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"Art Beat" With Stephanie Kaye - Tuesday, January 19, 2010

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(January 20-February 21) THE FOUR OF US Theater J knows the value of a good friend. Its newest production, The Four of Us opens tomorrow and runs through February 21st. When a writer's first novel shoots him into literary stardom, his best friend is thrilled...or is he? The play explores the nature of friendship in the face of changing salaries.

(January 20) FRENCH HEAT WAVE In the middle of winter there's a heat wave in Northwest Washington, as the Avalon Theater presents Les Grandes Chaleurs during this month's French Cinematheque tomorrow night at 8. A widowed social worker's life perks up with a paramour who's three decades her junior, as a series of unexpected visitors highlights the friction and fun of their generation-defying love.

(January 20) SIMPLY SINATRA It's Simply Sinatra tomorrow night as George Mason University's Metropolitan Jazz Orchestra plays the school's Center for the Arts at 8 p.m. Reminiscent of one of ol' Blue Eye's concerts, vocalist Steve Lippia will be "spreadin' the news," lending his voice to Sinatra's classic sound. A pre-performance discussion, free for ticket holders, kicks off the show.

NPR

'Zero K' Freezes At The Edge Of Immortality

In Don DeLillo's new novel, a billionaire secretly funds an enterprise aimed at preserving people through cryogenics — a technology he hopes to use to rejoin his already-frozen wife.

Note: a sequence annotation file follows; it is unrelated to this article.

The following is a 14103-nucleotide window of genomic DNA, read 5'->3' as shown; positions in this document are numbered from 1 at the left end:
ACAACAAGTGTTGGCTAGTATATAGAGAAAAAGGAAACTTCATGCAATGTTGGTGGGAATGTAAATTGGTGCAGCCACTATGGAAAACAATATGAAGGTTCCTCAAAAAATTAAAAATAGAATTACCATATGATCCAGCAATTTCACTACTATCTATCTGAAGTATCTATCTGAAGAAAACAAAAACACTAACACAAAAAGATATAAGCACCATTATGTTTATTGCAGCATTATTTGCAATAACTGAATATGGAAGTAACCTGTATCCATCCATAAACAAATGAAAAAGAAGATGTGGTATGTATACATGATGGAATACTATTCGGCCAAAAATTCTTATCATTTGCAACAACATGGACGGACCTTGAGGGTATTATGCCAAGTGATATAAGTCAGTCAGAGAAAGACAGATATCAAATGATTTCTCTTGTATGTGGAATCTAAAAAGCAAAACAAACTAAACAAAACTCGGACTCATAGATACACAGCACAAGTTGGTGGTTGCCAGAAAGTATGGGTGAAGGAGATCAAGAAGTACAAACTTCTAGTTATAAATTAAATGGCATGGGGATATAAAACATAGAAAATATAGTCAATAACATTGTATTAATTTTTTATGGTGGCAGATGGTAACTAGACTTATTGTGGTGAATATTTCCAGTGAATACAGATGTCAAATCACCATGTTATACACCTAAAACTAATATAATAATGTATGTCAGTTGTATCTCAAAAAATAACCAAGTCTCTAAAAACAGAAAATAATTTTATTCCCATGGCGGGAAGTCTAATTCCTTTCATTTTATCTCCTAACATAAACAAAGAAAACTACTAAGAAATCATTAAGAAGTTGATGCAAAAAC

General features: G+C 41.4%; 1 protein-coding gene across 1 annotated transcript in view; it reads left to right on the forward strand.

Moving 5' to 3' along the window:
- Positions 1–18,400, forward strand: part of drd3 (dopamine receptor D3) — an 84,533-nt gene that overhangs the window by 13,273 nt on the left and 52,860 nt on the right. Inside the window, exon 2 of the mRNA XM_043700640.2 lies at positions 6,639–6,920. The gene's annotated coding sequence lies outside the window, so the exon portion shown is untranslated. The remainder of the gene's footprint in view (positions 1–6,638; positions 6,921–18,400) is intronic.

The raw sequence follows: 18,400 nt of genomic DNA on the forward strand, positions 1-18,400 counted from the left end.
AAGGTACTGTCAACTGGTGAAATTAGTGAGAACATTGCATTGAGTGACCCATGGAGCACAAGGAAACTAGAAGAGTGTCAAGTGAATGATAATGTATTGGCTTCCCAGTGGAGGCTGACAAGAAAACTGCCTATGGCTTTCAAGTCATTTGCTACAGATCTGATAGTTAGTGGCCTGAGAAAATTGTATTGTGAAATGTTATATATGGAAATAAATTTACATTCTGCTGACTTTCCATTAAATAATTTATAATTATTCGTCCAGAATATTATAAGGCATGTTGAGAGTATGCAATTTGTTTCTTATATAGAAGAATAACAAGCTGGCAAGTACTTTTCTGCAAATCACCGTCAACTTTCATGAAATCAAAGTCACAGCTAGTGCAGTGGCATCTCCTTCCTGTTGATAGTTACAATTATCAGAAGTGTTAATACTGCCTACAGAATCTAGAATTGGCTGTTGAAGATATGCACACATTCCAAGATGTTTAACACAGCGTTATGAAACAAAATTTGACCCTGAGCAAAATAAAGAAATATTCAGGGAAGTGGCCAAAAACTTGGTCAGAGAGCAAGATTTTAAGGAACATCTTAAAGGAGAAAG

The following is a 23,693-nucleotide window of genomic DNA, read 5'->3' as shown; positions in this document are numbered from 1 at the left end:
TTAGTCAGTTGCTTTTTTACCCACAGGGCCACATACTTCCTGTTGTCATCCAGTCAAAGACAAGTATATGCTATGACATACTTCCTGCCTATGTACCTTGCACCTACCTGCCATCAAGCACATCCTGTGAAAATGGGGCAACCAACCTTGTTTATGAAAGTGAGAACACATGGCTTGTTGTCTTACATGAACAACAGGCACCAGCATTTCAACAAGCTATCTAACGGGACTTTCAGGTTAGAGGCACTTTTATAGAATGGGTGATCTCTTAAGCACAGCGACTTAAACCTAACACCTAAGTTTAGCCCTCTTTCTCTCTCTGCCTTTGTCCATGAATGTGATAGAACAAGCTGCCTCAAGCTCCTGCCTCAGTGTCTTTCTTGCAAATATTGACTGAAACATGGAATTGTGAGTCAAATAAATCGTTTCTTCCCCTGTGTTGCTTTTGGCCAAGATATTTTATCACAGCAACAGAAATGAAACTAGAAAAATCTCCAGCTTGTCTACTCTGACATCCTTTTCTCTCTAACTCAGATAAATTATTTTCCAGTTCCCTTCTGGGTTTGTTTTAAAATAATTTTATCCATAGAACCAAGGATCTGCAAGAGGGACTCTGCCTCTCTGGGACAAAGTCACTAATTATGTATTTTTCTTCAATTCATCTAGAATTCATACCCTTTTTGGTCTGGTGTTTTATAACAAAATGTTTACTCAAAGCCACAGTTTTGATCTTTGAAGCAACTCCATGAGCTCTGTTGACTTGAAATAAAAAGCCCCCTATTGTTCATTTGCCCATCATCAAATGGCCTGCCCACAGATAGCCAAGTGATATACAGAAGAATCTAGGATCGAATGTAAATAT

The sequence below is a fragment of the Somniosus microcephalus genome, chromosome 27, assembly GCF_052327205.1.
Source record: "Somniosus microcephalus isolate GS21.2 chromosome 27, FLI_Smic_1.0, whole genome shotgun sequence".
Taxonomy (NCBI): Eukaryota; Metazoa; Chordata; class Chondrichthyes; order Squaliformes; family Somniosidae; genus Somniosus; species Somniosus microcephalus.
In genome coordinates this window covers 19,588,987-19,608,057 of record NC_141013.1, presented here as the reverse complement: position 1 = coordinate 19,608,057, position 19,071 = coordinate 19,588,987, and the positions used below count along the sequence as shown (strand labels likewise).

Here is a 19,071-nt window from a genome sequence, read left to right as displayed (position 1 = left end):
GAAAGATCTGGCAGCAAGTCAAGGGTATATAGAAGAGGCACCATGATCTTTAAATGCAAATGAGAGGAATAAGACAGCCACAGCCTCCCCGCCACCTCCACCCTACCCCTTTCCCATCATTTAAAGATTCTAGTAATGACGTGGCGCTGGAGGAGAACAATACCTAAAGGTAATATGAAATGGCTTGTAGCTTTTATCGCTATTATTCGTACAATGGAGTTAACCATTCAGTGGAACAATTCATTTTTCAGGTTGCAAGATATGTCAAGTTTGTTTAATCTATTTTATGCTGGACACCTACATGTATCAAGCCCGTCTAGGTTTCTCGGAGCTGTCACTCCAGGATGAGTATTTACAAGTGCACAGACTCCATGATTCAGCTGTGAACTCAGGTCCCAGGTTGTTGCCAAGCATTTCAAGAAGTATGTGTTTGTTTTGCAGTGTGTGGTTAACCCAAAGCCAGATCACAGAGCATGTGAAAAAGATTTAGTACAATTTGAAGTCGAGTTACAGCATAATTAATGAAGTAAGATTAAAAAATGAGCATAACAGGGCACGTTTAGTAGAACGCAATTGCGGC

NPR

When It Came To Food, Neanderthals Weren't Exactly Picky Eaters

During the Ice Age, it seems Neanderthals tended to chow down on whatever was most readily available. Early humans, on the other hand, maintained a consistent diet regardless of environmental changes.
NPR

David Cameron's Former Advisor Wants To Revamp The U.S. Conservative Movement

British political operative Steve Hilton tells NPR's Scott Simon what he thinks the conservative movement needs both in the U.K. and the U.S.
NPR

'The Guardian' Launches New Series Examining Online Abuse

A video was released this week where female sports journalists were read abusive online comments to their face. It's an issue that reaches far beyond that group, and The Guardian is taking it on in a series called "The Web We Want." NPR's Audie Cornish speaks with series editor Becky Gardiner and writer Nesrine Malik, who receives a lot of online abuse.

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